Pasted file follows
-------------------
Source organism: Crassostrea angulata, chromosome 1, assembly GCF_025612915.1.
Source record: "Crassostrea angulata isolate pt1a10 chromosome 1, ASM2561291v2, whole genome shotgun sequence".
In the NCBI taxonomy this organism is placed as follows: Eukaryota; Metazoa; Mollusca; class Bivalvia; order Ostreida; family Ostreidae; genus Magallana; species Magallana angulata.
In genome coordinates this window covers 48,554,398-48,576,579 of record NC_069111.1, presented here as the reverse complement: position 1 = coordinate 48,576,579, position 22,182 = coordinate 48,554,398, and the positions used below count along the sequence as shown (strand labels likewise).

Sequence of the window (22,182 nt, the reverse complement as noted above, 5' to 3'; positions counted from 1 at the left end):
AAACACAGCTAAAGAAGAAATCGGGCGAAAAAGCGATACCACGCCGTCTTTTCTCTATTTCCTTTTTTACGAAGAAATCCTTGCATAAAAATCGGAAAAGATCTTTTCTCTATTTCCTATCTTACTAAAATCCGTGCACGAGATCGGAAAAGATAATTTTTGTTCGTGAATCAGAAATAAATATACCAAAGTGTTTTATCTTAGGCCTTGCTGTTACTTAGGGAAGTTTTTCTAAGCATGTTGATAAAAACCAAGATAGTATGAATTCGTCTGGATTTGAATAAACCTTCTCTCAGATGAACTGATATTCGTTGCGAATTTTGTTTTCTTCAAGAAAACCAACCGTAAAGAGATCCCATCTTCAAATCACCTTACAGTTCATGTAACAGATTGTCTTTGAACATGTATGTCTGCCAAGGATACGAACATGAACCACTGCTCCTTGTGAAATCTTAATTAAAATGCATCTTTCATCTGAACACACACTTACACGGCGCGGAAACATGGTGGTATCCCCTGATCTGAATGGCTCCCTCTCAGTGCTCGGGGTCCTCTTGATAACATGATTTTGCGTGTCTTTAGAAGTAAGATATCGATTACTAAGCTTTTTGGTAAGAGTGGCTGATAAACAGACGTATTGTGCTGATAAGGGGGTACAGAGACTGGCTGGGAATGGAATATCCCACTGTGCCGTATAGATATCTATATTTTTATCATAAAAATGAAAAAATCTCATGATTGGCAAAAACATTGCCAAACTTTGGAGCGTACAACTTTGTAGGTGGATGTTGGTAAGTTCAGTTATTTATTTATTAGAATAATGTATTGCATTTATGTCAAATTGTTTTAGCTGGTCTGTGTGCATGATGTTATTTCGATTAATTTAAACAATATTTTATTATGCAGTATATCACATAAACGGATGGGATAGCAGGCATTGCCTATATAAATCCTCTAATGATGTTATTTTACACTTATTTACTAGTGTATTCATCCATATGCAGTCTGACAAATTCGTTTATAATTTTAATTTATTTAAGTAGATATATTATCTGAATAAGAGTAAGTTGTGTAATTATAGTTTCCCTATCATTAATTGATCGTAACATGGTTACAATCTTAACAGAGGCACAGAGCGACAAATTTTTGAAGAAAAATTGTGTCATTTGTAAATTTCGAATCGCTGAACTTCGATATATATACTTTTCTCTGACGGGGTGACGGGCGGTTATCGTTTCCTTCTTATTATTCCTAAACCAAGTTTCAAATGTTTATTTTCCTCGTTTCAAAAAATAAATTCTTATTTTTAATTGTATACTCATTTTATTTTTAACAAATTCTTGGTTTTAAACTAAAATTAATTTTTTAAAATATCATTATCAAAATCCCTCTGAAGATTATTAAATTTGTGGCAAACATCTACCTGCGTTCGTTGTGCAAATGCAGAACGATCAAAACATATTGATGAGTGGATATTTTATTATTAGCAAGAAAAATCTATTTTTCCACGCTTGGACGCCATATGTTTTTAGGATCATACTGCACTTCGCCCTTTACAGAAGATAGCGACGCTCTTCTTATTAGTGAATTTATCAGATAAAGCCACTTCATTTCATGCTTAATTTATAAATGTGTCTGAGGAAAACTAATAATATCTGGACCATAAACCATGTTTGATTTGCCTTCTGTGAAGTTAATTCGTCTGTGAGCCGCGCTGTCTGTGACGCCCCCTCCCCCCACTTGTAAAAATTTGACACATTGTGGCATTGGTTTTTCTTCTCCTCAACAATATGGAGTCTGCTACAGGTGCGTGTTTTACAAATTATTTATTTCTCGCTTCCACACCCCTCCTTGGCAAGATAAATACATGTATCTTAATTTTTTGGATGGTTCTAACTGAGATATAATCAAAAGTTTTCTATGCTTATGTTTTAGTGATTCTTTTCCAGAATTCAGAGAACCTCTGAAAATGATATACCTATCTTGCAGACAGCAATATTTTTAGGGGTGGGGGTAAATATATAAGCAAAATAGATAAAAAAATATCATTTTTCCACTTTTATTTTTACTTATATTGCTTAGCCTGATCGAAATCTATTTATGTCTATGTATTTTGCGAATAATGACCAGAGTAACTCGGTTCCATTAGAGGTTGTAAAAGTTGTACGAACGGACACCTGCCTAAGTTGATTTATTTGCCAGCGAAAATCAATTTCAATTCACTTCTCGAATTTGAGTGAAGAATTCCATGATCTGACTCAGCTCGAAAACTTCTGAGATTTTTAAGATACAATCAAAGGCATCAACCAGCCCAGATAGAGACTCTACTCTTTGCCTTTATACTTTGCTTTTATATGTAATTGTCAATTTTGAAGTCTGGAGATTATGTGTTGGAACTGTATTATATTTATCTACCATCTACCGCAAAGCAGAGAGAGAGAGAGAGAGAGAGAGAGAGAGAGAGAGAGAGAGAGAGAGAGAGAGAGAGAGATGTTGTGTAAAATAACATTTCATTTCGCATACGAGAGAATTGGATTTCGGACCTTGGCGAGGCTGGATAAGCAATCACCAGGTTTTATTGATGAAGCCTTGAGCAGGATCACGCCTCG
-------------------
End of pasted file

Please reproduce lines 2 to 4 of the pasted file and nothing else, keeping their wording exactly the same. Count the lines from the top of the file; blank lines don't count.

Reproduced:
Source record: "Crassostrea angulata isolate pt1a10 chromosome 1, ASM2561291v2, whole genome shotgun sequence".
In the NCBI taxonomy this organism is placed as follows: Eukaryota; Metazoa; Mollusca; class Bivalvia; order Ostreida; family Ostreidae; genus Magallana; species Magallana angulata.
In genome coordinates this window covers 48,554,398-48,576,579 of record NC_069111.1, presented here as the reverse complement: position 1 = coordinate 48,576,579, position 22,182 = coordinate 48,554,398, and the positions used below count along the sequence as shown (strand labels likewise).